The official's conduct in past litigation was brought into question by a U.S. District court judge.
The United States Securities and Exchange Commission new enforcement chief, Alex Oh, has resigned from her position with the Securities and Exchange Commission just days after taking the role.
According to an official SEC announcement, Oh stepped down for personal reasons. However, in Oh’s resignation letter to Chairman Gary Gensler — as seen by Bloomberg — the former enforcement chief revealed she was stepping down to avoid becoming a distraction, as she deals with controversies arising from a case she worked in the past.
Oh was previously a partner at the Paul, Weiss, Rifkind, Wharton & Garrison private law practice, where she represented, among others, oil giant Exxon Mobil Corp. The case in question reportedly relates to Oh’s defense of Exxon against allegations that the firm had supported the torture and murder of Indonesian villagers.
Oh’s conduct during the litigation was brought into question by U.S. District Court Judge Royce Lamberth on April 26. Oh was asked to provide evidence for the unsupported claim she made during a deposition for the case that her opposing counsel was “agitated, disrespectful, and unhinged”.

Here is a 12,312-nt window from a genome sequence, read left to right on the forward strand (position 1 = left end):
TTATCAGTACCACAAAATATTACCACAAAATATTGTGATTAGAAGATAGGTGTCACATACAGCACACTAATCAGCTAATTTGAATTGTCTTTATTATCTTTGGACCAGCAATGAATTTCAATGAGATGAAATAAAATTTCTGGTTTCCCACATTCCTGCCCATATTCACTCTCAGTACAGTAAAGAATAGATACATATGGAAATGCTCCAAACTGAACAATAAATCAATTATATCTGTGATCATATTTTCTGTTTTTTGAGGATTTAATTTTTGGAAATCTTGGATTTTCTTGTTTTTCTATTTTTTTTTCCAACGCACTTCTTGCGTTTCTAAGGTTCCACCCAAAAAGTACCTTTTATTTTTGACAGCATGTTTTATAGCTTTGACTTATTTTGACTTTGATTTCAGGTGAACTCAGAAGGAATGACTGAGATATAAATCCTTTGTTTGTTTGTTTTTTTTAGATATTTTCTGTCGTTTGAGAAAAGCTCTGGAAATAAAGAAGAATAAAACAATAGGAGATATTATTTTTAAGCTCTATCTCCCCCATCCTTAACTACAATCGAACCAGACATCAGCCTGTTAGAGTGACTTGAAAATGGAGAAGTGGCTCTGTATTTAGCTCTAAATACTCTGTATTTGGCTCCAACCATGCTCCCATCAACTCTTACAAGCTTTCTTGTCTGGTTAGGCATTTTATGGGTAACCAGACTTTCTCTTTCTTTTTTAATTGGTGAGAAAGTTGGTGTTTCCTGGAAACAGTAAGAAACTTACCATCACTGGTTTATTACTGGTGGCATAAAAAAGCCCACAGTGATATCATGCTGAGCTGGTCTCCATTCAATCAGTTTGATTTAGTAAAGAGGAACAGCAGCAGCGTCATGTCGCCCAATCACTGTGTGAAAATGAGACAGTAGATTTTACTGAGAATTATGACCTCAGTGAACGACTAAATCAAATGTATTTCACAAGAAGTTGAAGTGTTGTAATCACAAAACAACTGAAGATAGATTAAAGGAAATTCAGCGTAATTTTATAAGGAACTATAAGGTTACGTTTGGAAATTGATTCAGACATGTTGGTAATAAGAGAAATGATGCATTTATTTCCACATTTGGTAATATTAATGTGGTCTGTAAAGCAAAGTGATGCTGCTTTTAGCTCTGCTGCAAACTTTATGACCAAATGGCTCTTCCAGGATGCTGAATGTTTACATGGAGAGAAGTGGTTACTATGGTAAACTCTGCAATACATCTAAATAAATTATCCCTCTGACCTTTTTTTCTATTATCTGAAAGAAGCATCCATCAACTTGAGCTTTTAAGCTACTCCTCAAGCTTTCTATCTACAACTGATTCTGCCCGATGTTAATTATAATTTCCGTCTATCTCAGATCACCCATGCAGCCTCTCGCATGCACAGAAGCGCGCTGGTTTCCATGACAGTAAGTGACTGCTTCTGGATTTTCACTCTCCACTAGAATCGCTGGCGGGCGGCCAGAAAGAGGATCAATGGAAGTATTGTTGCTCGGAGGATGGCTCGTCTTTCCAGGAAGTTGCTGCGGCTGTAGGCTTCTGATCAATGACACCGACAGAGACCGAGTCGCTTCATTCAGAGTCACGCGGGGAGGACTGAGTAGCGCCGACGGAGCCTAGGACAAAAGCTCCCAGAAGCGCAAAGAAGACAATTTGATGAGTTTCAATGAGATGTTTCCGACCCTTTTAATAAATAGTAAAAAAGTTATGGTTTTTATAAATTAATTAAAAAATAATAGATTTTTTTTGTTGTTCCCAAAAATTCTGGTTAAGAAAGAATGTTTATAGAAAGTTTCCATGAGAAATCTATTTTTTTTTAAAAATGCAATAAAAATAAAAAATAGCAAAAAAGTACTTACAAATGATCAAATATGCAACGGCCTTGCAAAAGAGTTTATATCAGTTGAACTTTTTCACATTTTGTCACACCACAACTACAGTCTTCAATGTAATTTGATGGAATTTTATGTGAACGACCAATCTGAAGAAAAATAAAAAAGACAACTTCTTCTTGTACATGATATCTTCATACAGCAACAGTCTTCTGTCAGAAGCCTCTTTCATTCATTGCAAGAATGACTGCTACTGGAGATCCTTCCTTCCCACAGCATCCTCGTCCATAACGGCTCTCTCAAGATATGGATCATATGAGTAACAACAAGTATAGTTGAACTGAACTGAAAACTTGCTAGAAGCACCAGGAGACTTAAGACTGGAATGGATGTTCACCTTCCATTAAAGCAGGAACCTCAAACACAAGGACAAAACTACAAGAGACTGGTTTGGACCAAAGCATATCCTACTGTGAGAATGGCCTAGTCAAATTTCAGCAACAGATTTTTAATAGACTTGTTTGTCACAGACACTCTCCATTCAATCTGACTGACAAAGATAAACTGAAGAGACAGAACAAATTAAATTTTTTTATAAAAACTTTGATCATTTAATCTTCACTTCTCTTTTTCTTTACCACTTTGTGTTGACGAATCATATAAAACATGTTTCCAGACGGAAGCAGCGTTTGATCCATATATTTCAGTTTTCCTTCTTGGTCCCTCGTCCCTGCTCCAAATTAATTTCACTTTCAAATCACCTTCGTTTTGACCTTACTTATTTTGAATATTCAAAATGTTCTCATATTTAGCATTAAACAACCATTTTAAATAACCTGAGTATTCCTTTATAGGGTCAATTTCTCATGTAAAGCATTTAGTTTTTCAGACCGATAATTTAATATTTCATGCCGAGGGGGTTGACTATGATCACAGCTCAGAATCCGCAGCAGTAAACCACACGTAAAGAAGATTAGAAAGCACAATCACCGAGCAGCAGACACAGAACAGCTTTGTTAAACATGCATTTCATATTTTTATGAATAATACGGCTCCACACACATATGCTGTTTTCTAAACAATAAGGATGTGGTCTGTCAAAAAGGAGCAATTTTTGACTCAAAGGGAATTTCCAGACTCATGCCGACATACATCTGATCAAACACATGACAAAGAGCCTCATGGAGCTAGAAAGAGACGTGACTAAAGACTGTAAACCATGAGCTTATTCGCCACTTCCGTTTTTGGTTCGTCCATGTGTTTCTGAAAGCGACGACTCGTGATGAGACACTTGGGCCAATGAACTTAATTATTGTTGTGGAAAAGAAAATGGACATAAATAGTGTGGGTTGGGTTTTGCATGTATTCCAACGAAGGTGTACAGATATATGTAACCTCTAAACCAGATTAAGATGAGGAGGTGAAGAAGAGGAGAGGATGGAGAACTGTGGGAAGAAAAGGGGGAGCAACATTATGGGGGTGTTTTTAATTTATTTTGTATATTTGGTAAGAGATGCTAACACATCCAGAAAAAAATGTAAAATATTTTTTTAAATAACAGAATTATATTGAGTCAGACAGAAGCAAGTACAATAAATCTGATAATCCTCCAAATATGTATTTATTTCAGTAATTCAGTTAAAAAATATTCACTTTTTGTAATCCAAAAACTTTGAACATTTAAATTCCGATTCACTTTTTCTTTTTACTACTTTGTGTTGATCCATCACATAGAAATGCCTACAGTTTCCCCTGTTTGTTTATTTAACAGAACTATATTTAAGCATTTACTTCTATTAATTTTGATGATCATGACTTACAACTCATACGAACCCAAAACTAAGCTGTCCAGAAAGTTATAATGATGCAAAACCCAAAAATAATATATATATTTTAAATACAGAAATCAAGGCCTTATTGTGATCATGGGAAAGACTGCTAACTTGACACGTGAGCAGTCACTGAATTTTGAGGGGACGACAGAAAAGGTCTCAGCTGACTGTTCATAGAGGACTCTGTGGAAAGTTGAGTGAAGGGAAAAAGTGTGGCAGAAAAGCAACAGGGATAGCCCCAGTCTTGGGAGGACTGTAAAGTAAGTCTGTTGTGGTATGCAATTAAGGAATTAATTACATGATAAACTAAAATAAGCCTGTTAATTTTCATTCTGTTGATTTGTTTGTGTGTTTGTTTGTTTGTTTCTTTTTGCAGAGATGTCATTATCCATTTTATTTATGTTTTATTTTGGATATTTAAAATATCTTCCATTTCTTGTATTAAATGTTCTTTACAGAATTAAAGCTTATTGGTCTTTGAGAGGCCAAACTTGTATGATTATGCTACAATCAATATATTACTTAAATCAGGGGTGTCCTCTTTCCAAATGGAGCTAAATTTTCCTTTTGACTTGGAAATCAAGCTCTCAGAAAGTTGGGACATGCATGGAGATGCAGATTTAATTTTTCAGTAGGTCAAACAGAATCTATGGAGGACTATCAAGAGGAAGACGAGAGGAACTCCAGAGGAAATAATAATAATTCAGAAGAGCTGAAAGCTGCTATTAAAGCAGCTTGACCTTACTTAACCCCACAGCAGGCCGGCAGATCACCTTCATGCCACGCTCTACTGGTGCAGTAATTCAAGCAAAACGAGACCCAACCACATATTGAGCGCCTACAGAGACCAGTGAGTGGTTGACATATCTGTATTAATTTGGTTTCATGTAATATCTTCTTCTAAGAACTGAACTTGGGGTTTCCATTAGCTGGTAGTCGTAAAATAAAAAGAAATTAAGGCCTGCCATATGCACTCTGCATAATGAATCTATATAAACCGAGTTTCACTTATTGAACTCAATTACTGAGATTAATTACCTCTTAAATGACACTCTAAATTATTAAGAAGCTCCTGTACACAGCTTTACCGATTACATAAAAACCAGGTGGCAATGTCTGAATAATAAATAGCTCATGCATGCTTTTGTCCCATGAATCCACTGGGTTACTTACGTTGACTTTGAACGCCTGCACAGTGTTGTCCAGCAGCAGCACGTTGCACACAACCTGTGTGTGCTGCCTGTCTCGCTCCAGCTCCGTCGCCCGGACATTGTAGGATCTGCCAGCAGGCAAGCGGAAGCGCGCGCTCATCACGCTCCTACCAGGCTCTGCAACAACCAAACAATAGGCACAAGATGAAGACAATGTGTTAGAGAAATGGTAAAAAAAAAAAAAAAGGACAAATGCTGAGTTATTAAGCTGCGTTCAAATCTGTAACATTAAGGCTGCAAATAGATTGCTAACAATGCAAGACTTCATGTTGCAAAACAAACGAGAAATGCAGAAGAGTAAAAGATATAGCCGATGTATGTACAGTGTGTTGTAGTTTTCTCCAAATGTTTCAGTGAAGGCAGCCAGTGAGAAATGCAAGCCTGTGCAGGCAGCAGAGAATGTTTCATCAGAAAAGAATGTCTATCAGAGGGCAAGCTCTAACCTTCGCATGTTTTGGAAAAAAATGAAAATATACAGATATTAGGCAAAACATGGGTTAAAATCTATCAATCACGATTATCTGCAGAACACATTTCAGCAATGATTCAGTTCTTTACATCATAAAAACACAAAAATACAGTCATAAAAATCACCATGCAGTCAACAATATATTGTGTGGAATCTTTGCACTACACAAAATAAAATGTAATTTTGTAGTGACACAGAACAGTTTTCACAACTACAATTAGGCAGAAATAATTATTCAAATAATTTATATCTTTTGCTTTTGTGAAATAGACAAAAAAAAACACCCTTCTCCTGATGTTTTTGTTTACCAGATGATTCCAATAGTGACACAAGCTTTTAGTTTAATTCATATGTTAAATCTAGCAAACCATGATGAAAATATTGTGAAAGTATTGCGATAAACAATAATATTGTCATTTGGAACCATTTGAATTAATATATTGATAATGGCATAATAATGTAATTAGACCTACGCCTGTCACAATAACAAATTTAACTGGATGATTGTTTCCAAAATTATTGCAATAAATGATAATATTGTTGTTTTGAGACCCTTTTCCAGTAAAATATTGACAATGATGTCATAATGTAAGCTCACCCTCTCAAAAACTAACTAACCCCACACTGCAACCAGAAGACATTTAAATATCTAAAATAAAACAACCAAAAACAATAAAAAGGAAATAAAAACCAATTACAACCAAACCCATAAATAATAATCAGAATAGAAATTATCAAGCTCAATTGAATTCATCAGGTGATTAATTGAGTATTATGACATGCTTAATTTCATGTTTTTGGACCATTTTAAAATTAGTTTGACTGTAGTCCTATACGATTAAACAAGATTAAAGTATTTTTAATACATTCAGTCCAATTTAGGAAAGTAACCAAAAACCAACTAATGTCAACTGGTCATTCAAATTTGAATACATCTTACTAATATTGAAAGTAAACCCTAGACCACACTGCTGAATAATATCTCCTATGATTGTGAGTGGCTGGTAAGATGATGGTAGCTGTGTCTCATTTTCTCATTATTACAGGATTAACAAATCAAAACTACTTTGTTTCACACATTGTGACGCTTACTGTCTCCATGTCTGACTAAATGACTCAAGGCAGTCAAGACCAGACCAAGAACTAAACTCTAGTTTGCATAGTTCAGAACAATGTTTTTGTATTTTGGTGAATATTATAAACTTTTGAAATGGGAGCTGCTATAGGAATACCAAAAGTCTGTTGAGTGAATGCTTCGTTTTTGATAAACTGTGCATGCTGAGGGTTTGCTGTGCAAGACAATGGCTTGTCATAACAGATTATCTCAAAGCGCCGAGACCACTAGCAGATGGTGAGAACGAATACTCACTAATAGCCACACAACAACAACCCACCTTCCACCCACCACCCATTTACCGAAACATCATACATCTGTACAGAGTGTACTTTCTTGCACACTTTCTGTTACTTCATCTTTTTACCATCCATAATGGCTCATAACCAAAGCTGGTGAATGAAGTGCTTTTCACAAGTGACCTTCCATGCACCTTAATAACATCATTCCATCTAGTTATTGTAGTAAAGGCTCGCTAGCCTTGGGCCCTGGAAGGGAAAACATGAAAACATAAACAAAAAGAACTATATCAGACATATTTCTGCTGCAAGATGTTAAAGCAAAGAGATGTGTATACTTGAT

“A development arose this week in one of the cases on which I worked while still in private law practice. I have reached the conclusion that I cannot address this development without it becoming an unwelcome distraction,” said Oh, in her resignation letter to the SEC chairman.
Oh will be replaced by Melissa Hodgman, who previously served in the role in early 2021. Hodgeman will serve as the acting director of enforcement going forward.
Gary Gensler's appointment as SEC chairman in mid-April was seen as a possible boon to the cryptocurrency space, given Gensler's history as a blockchain educator, and his acceptance of Bitcoin (BTC) and other cryptocurrencies' role as new financial tools.
However, Oh's resignation means Gensler is now without his first pick for the role of enforcement chief. How much this will disrupt Gensler's plans during his tenure as SEC chairman remains to be seen.